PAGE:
The Neuroscience of Psychotherapy: Healing the Social Brain / Edition 2by Louis Cozolino
Pub. Date: 04/26/2010
Publisher: Norton, W. W. & Company, Inc.
In contrast to this view, recent theoretical advances in brain imaging have revealed that the brain is an organ continually built and re-built by one's experience. We are now beginning to learn that many forms of psychotherapy, developed in the absence of any
How the brain's architecture is related to the problems, passions, and aspirations of human beings.
In contrast to this view, recent theoretical advances in brain imaging have revealed that the brain is an organ continually built and re-built by one's experience. We are now beginning to learn that many forms of psychotherapy, developed in the absence of any scientific understanding of the brain, are supported by neuroscientific findings. In fact, it could be argued that to be an effective psychotherapist these days it is essential to have some basic understanding of neuroscience. Louis Cozolino's The Neuroscience of Psychotherapy, Second Edition is the perfect place to start.
In a beautifully written and accessible synthesis, Cozolino illustrates how the brain's architecture is related to the problems, passions, and aspirations of human beings. As the book so elegantly argues, all forms of psychotherapy--from psychoanalysis to behavioral interventions--are successful to the extent to which they enhance change in relevant neural circuits.
Beginning with an overview of the intersecting fields of neuroscience and psychotherapy, this book delves into the brain's inner workings, from basic neuronal building blocks to complex systems of memory, language, and the organization of experience. It continues by explaining the development and organization of the healthy brain and the unhealthy brain. Common problems such as anxiety, trauma, and codependency are discussed from a scientific and clinical perspective. Throughout the book, the science behind the brain's working is applied to day-to-day experience and clinical practice.
Written for psychotherapists and others interested in the relationship between brain and behavior, this book encourages us to consider the brain when attempting to understand human development, mental illness, and psychological health. Fully and thoroughly updated with the many neuroscientific developments that have happened in the eight years since the publication of the first edition, this revision to the bestselling book belongs on the shelf of all practitioners.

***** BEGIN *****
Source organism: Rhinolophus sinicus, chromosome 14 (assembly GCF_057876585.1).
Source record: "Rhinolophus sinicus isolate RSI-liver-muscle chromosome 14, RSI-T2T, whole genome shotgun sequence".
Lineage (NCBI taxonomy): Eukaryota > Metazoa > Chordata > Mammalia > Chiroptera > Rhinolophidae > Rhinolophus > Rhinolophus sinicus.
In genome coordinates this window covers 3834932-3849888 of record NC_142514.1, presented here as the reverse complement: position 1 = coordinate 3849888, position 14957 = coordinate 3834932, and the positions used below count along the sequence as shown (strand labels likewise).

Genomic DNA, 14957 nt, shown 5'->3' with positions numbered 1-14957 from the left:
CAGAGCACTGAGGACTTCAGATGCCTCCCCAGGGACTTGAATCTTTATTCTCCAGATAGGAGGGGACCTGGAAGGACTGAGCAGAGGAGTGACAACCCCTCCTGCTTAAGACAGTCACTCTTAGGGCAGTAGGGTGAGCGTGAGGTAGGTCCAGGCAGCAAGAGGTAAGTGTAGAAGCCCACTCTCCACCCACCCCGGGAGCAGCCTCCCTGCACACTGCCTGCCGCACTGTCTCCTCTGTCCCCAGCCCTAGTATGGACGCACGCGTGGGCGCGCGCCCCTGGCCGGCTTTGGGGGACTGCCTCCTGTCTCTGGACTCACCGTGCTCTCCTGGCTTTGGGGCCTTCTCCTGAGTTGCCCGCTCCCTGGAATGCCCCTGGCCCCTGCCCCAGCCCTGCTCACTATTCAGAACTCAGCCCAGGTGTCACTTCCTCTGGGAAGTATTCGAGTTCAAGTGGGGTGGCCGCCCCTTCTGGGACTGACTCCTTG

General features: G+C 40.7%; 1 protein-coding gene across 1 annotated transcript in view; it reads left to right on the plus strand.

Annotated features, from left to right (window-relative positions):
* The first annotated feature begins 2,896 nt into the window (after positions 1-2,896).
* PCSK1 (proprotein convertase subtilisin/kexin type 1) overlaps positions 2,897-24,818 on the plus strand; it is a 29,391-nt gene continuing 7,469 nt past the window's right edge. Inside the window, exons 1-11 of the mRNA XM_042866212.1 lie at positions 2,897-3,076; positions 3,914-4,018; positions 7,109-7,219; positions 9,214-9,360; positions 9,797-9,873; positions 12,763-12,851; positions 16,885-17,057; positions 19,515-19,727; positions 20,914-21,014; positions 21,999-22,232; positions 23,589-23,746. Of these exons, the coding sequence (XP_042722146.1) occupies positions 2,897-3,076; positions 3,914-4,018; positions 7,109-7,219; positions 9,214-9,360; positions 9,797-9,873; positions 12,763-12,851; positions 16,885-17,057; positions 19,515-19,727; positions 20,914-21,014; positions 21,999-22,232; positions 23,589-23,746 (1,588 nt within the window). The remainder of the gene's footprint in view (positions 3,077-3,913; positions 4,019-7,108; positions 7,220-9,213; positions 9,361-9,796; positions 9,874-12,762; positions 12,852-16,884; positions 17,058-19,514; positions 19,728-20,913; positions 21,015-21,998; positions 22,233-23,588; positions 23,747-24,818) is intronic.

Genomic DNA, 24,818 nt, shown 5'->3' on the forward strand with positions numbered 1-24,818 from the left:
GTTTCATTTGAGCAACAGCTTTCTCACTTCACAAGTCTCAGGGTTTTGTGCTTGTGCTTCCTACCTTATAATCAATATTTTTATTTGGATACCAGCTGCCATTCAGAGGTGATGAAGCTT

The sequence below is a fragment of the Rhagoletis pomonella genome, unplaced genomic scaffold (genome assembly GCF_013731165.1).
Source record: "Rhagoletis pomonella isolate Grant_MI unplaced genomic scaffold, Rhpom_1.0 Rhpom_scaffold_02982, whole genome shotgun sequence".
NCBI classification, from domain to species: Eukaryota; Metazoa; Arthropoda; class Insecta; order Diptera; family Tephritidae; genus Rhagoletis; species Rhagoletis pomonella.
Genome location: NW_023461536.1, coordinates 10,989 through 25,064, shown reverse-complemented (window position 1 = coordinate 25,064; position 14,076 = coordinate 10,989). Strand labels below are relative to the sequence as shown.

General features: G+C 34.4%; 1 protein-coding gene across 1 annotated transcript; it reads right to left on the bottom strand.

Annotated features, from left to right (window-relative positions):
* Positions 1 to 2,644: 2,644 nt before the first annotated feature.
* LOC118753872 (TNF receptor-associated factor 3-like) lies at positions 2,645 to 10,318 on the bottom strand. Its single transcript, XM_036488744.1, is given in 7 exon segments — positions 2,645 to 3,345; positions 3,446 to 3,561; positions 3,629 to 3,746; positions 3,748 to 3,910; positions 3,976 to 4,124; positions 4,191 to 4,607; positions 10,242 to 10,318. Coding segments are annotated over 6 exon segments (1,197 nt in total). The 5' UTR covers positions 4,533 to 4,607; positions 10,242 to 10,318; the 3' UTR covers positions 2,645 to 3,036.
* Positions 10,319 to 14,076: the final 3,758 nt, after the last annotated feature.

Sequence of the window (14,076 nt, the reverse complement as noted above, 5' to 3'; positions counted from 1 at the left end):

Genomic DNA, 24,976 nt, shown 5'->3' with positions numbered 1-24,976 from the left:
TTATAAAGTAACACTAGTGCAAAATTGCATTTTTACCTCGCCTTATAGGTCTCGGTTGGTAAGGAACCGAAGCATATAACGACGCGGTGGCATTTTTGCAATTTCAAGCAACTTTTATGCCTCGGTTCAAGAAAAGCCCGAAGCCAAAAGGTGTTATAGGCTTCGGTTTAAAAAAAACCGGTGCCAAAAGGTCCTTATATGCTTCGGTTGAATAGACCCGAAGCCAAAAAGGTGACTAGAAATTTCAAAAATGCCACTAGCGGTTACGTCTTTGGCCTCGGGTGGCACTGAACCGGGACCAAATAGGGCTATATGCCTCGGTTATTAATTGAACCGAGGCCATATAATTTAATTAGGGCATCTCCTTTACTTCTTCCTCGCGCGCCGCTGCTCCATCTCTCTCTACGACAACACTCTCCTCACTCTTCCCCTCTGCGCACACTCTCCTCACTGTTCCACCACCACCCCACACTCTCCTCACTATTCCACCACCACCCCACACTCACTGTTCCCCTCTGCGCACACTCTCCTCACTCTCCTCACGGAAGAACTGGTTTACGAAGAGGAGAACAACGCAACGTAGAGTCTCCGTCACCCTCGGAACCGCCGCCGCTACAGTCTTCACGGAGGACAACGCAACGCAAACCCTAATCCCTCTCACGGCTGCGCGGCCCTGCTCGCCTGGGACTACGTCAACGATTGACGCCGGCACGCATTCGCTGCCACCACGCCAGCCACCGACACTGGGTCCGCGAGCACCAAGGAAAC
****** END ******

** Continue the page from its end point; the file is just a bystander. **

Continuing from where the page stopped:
- Norton, W. W. & Company, Inc.
- Publication date:
- Norton Series on Interpersonal Neurobiology Series
- Edition description:
- Second Edition
- Sales rank:
- Product dimensions:
- 6.40(w) x 9.40(h) x 1.30(d)
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From the perspective of a primary care physician who sees a substantial amount of psychopathology on a routine basis this book has been insightfull, well orchestrated and of great value. Given that both topics of neurobiology of the brain and psychotherapy are huge fields; the book does well to integrate both in cohesive and usable models. The book is outstanding in many ways. It alludes to a new manner of approaching narcissistic personality wounds in a most constructive way. It suggests that further conceptualization of the brain in terms of circuity can provide powerful tools in psychotherapy. The author has meshed disiplines of linguistics, psychotherapy and neuroscience to promote better therapeutic outcomes and lending understanding to OCD, ADHD, PTSD, anxiety disorders, affect disorders and to some degree personality.